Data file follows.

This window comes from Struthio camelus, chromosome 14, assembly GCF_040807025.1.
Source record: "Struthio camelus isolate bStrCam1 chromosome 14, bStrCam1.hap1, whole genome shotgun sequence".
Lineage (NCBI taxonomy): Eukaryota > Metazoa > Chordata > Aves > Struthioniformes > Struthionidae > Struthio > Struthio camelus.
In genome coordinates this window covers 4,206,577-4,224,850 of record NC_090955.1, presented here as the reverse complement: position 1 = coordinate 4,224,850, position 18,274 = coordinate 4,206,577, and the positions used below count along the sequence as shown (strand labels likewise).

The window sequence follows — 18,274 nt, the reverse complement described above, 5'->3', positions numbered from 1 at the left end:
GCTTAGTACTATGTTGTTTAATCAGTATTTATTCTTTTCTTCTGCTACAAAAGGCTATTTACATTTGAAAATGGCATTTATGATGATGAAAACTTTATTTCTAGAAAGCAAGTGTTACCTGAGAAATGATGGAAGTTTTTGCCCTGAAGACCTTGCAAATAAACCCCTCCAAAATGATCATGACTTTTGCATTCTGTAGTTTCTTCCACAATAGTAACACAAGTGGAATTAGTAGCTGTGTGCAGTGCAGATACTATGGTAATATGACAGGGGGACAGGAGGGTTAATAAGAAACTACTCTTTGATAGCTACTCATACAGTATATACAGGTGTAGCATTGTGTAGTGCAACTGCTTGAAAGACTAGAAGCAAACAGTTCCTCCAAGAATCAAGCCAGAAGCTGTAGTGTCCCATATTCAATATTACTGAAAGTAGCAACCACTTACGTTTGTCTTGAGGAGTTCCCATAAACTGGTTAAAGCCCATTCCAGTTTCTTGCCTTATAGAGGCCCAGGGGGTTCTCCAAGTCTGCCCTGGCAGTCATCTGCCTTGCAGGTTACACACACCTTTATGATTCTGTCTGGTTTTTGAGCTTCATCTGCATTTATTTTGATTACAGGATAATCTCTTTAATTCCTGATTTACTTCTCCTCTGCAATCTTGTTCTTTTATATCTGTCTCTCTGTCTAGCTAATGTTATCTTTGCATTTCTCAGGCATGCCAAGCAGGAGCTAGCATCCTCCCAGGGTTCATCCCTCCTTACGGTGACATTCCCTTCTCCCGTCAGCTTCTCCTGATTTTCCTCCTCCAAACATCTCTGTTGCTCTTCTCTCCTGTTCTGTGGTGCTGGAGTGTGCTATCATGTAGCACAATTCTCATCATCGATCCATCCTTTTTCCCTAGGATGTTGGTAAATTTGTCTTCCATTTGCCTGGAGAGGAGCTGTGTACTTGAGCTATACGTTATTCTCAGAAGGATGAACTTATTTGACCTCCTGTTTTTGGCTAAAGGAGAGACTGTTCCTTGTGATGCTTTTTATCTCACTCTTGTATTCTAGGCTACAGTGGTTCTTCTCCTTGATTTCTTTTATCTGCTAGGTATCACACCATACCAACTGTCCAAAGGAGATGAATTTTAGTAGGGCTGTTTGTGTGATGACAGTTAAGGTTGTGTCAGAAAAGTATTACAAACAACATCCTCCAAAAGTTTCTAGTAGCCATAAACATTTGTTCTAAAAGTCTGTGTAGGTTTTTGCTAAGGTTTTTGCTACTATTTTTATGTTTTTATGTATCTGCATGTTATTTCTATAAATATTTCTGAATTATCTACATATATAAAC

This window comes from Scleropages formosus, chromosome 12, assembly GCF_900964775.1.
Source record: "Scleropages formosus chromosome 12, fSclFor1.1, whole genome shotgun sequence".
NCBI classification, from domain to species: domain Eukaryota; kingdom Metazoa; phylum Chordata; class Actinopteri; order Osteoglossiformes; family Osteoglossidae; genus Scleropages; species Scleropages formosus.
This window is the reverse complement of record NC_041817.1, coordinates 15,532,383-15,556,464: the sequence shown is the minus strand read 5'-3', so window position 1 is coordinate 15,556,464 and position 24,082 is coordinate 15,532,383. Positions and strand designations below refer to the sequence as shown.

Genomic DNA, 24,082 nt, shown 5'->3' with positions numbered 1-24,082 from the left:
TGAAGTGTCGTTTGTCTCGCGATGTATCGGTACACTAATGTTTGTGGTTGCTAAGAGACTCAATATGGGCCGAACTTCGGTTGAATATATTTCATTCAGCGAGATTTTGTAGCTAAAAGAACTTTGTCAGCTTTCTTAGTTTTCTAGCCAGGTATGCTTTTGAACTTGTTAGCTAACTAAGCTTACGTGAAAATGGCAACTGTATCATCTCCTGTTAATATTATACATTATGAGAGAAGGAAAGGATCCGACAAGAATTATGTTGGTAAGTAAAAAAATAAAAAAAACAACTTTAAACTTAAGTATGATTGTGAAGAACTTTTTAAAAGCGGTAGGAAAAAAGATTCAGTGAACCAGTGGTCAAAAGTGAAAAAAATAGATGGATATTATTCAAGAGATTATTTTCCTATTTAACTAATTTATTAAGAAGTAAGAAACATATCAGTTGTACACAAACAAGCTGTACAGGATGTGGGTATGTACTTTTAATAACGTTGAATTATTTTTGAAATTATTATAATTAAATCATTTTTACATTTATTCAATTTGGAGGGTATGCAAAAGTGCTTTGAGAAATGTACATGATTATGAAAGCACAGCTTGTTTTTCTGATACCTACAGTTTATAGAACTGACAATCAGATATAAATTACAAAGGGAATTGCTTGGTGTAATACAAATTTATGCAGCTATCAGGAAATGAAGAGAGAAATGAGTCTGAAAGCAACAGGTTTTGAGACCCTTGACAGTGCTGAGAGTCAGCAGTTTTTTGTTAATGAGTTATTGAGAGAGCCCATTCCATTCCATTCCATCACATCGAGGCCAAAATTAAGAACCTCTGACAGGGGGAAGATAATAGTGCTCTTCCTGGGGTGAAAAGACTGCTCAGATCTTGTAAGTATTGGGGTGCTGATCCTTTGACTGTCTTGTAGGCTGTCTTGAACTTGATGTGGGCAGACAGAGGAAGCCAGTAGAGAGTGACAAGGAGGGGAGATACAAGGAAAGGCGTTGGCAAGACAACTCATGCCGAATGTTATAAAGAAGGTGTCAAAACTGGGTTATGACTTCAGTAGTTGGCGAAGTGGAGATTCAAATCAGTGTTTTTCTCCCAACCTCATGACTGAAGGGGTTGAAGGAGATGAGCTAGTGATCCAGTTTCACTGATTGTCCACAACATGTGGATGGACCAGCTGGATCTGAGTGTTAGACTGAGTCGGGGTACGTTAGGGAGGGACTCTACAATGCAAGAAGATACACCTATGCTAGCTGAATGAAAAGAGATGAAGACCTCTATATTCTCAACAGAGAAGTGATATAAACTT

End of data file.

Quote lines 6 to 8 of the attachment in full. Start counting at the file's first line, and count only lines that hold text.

GCTTAGTACTATGTTGTTTAATCAGTATTTATTCTTTTCTTCTGCTACAAAAGGCTATTTACATTTGAAAATGGCATTTATGATGATGAAAACTTTATTTCTAGAAAGCAAGTGTTACCTGAGAAATGATGGAAGTTTTTGCCCTGAAGACCTTGCAAATAAACCCCTCCAAAATGATCATGACTTTTGCATTCTGTAGTTTCTTCCACAATAGTAACACAAGTGGAATTAGTAGCTGTGTGCAGTGCAGATACTATGGTAATATGACAGGGGGACAGGAGGGTTAATAAGAAACTACTCTTTGATAGCTACTCATACAGTATATACAGGTGTAGCATTGTGTAGTGCAACTGCTTGAAAGACTAGAAGCAAACAGTTCCTCCAAGAATCAAGCCAGAAGCTGTAGTGTCCCATATTCAATATTACTGAAAGTAGCAACCACTTACGTTTGTCTTGAGGAGTTCCCATAAACTGGTTAAAGCCCATTCCAGTTTCTTGCCTTATAGAGGCCCAGGGGGTTCTCCAAGTCTGCCCTGGCAGTCATCTGCCTTGCAGGTTACACACACCTTTATGATTCTGTCTGGTTTTTGAGCTTCATCTGCATTTATTTTGATTACAGGATAATCTCTTTAATTCCTGATTTACTTCTCCTCTGCAATCTTGTTCTTTTATATCTGTCTCTCTGTCTAGCTAATGTTATCTTTGCATTTCTCAGGCATGCCAAGCAGGAGCTAGCATCCTCCCAGGGTTCATCCCTCCTTACGGTGACATTCCCTTCTCCCGTCAGCTTCTCCTGATTTTCCTCCTCCAAACATCTCTGTTGCTCTTCTCTCCTGTTCTGTGGTGCTGGAGTGTGCTATCATGTAGCACAATTCTCATCATCGATCCATCCTTTTTCCCTAGGATGTTGGTAAATTTGTCTTCCATTTGCCTGGAGAGGAGCTGTGTACTTGAGCTATACGTTATTCTCAGAAGGATGAACTTATTTGACCTCCTGTTTTTGGCTAAAGGAGAGACTGTTCCTTGTGATGCTTTTTATCTCACTCTTGTATTCTAGGCTACAGTGGTTCTTCTCCTTGATTTCTTTTATCTGCTAGGTATCACACCATACCAACTGTCCAAAGGAGATGAATTTTAGTAGGGCTGTTTGTGTGATGACAGTTAAGGTTGTGTCAGAAAAGTATTACAAACAACATCCTCCAAAAGTTTCTAGTAGCCATAAACATTTGTTCTAAAAGTCTGTGTAGGTTTTTGCTAAGGTTTTTGCTACTATTTTTATGTTTTTATGTATCTGCATGTTATTTCTATAAATATTTCTGAATTATCTACATATATAAAC

This window comes from Scleropages formosus, chromosome 12, assembly GCF_900964775.1.
Source record: "Scleropages formosus chromosome 12, fSclFor1.1, whole genome shotgun sequence".